The phrase “Subscription Economy” describes a business movement that has grown in popularity over the last decade. It is when a traditional pay-per-item company moves toward subscription-based business models.
Led by TV and music streaming services, this business model was quickly followed by boxes of beauty products, coffee, craft beer, clothing, pet food, and much more.
For customers, the appeal is convenience. For businesses, the promise of recurring income.
The subscription industry has experienced significant growth and is consistently expanding five-to-eight times faster than traditional businesses, according to an article published by HBR in March, 2022. Here at Credico, we frequently speak with businesses struggling to acquire and retain customers. Traditionally, they would sell a service or product to a customer and hope they return and purchase again. This is no longer a reliable business model in today’s world, where customer loyalty is at an all-time low due to a saturated marketplace and the constant battle on pricing. A subscription model offers more predictability in the business transactions and, if managed well, can deliver a much deeper level of consumer engagement.
So, what does it take to obtain a share of the $275 billion subscription economy, and are there any downsides?
Help Customers Understand Your Value Proposition
Make it simple. A value proposition should be clear, compelling, and differentiating. The audience is your ideal customer, and you want your value proposition to communicate the promise of unique value in your offering. Consider the key challenges it will take for your ideal customers to overcome.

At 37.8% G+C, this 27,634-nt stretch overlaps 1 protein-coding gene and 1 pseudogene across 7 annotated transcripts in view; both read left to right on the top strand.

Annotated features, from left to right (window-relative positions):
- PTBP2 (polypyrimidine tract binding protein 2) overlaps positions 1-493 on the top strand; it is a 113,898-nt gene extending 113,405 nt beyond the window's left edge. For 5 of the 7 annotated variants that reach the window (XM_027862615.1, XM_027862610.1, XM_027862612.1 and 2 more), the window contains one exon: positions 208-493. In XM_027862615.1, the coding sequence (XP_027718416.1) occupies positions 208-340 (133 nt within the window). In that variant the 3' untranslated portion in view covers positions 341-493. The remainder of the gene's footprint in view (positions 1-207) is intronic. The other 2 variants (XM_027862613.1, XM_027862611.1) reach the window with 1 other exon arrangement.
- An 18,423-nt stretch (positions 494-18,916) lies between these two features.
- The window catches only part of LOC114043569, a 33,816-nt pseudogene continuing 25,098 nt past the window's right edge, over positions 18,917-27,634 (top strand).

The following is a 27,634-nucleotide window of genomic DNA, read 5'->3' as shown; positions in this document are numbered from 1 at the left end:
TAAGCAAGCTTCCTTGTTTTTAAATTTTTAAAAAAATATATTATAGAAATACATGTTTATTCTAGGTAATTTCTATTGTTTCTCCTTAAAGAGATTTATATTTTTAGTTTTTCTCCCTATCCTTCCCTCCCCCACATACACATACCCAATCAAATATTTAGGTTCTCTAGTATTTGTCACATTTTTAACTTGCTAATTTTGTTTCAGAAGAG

Netflix’s entire value proposition is providing quality entertainment to its users 24/7. This proposition includes access to a vast catalogue of products with content for all tastes and on-demand streaming with 24/7 access (without ads!).
Secret Caffeine Club’s value proposition is fresh coffee from an artisan roaster each week, delivered on schedule. This plays on the consumer wants and needs of convenient, good coffee from independent growers and roasters.
Deliver Value (make sure it’s measurable)
Two key factors that can predict the success of a subscription-based business:
1. Engagement – The value each customer gains from the service/product.
This could be measured through the Net Promoter score (NPS), customer satisfaction score (CSAT), customer effort score (CES) and user actions taken across both digital and instore experiences.
2. Loyalty – The length of time the customer stays with you.
Typically measured through customer acquisition cost (CAC) paired with lifetime value to the business. Other metrics can include frequency of web page visits, length of time spend on websites, and customer churn.
Be Forward Thinking and Embrace Experimentation
Listen to your customers. Constantly ask how your customers feel about you. Ensure you continue improving and developing your products and services. Gather data to highlight issues and problems and use your subscribers to learn how they use your product or service and what would make it better. Experiment with them and have them be a part of the future of the business.
“An area we see businesses failing is by focusing on acquisition only. We all know that acquiring customers costs more than retaining them, yet many organizations neglect the retention side of their business. It is something we support our clients with, advising on how to restructure their business to improve their retention marketing,” said Ian Attwood, CEO of Credico UK.
Given the appeal of recurring revenue and the openness from consumers for convenience, businesses would be remiss in holding back investment in this emerging business model.
How can we support your subscription business? Get in touch to find out.